The overpass is not contingent on the truck bypass project, but would be a piece of the overall bypass. The $19 million project would be funded by the transportation special purpose local option sales tax, better known as TSPLOST, and is proposed for construction for Fiscal Year 2028, according to a GDOT release.
The analysis of the truck bypass shows about four possible options with the cost of each ranging between $55 million and $103 million.
Tanner said the next step of the process is getting the public involved deciding to choose the route, which will go to the Valdosta-Lowndes Metropolitan Planning Organization, a federally designated transportation planning organization for the Valdosta urbanized area.
Jerry Bridges Sr., 76, faces two counts of misappropriation of funds and 22 counts of theft by conversion, said Jones County sheriff’s Lt. Kenny Gleaton. Bridges is accused of pocketing at least $100,000 from funeral home clients with pre-need accounts.
Bridges is free on a $100,000 property bond pending trial. Bridges could not be reached for comment Wednesday.
Bridges is accused of misappropriating funds from pre-need funeral accounts from his business, Bridges Funeral Home, that closed in 2018, Gleaton said.
Both NBC and CNN report the Department of Health and Human Services, the agency responsible for housing immigrant children under the age of 18 who cross the border unaccompanied, is operating near capacity with facilities overwhelmed and crowded.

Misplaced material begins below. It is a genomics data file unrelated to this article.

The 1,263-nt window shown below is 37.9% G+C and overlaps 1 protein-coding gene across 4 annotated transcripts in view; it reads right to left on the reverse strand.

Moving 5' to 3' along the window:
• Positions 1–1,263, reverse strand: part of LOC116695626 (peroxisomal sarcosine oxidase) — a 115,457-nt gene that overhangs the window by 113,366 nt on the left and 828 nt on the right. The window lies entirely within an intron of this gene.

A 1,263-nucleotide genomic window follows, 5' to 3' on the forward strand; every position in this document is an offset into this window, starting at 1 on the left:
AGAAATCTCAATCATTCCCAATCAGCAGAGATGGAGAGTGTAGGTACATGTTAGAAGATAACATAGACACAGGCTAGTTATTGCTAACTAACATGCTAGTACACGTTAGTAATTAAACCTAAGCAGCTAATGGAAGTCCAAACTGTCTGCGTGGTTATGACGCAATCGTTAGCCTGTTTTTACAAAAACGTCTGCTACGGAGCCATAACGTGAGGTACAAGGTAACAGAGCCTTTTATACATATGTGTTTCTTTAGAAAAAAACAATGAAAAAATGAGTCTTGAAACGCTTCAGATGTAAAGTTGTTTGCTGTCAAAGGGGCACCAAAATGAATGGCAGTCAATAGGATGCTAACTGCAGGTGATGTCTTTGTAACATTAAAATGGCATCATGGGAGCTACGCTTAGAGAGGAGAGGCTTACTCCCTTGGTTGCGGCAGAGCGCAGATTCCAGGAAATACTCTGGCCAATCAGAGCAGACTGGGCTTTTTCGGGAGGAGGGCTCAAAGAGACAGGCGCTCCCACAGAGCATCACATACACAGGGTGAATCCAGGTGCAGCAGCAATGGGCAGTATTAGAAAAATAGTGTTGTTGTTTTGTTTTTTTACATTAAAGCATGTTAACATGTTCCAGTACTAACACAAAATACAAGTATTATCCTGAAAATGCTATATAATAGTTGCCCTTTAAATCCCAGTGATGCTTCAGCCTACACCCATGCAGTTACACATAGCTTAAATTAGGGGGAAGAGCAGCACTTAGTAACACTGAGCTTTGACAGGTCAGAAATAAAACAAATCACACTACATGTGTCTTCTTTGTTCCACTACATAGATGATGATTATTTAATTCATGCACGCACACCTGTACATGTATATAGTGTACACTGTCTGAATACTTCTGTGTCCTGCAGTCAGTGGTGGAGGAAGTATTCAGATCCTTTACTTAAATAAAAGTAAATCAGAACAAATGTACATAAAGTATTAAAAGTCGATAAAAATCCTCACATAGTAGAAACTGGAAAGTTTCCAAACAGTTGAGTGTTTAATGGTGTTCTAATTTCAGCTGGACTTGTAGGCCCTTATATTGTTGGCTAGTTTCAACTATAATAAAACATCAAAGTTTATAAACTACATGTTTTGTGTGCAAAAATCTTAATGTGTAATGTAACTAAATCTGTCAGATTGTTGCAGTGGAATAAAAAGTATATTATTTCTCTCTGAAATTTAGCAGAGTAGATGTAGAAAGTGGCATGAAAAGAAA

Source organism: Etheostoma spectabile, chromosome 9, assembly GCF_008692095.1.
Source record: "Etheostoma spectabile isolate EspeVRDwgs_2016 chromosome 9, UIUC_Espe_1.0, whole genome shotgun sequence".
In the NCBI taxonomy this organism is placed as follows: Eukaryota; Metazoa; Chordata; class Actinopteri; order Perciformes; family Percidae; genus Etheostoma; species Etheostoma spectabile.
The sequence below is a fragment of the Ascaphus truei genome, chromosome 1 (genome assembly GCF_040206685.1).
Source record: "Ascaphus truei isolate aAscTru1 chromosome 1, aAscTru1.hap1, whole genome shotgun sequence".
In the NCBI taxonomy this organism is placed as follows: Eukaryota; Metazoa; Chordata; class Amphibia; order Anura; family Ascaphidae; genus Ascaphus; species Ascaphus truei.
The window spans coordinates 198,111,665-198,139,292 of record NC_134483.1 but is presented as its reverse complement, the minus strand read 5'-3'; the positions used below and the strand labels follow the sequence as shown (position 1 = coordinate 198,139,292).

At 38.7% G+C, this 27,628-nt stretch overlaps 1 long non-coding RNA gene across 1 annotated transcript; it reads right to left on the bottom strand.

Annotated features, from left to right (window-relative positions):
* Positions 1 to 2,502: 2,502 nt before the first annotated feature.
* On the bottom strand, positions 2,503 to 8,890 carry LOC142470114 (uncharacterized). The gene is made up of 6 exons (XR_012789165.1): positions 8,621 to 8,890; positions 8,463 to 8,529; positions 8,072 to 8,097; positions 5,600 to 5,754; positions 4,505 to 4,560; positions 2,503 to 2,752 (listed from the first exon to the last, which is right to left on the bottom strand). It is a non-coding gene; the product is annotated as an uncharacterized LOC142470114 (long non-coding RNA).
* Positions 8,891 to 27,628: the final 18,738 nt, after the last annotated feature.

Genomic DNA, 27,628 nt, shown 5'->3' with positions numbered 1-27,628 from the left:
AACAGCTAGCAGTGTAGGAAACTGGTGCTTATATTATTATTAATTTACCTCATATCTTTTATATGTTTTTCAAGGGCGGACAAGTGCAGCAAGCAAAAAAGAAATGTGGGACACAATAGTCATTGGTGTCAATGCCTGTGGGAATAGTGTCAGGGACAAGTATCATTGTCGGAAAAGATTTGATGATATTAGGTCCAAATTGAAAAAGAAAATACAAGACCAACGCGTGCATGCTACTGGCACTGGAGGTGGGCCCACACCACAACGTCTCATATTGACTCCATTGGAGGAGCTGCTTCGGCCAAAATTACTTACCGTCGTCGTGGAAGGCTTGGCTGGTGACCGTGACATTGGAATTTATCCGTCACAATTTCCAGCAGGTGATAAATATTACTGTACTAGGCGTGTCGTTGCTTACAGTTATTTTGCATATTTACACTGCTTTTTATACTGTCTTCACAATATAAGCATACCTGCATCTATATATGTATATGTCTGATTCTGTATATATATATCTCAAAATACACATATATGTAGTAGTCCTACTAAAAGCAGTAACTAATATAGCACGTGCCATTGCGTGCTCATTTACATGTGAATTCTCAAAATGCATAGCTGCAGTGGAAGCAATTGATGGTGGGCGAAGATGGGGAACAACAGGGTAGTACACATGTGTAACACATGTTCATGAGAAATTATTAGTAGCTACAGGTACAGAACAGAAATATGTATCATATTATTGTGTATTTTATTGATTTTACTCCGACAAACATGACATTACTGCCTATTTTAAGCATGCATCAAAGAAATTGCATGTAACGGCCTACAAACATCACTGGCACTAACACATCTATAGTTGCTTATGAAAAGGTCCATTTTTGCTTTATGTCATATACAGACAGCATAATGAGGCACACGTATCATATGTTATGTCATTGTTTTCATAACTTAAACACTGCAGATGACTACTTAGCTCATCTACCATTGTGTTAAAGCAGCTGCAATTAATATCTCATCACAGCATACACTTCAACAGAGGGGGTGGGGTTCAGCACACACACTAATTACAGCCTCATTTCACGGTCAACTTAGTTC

Department of Defense spokesman Major Chris Mitchell told NBC that no decision has been made but HHS would soon be touring Fort Benning with defense officials.
“Health and Human Services will conduct a site assessment of DOD property for potential future use by HHS as temporary emergency influx shelter for unaccompanied alien children (UAC) at Fort Benning, Georgia,” Mitchell said to NBC.
“DOD officials will join the HHS staff as they tour the property available for potential future use. HHS will make the determination if the site will be used for UAC operations. This effort will have no impact on DOD’s ability to conduct its primary missions nor on military readiness,” he told NBC.
According to the non-profit Mental Health America of Georgia, the state ranks 47 out of 50 for access to mental health care, resources and insurance.
In Georgia, one in five people with a serious mental illness has a better chance of ending up in a prison than getting adequate treatment at a mental health facility, according to officials.
“In Baldwin County, a small county, we spend out of the general funds of the county, $150,000 to $200,000 a year just on psychotropic drugs for those who are mentally ill,” [Baldwin County Commissioner Henry] Craig said. “The cost of housing those persons who are mentally ill in the county is very expensive, and in Baldwin County alone, 60 to 65 percent of all of our prisoners in the jail are mentally ill. We must do something different. … The largest mental institution right now in the country is the Los Angeles County Jail, the second largest mental institution right now is the Dade County Jail in Miami. And in Baldwin County, the largest mental institution is the county jail.”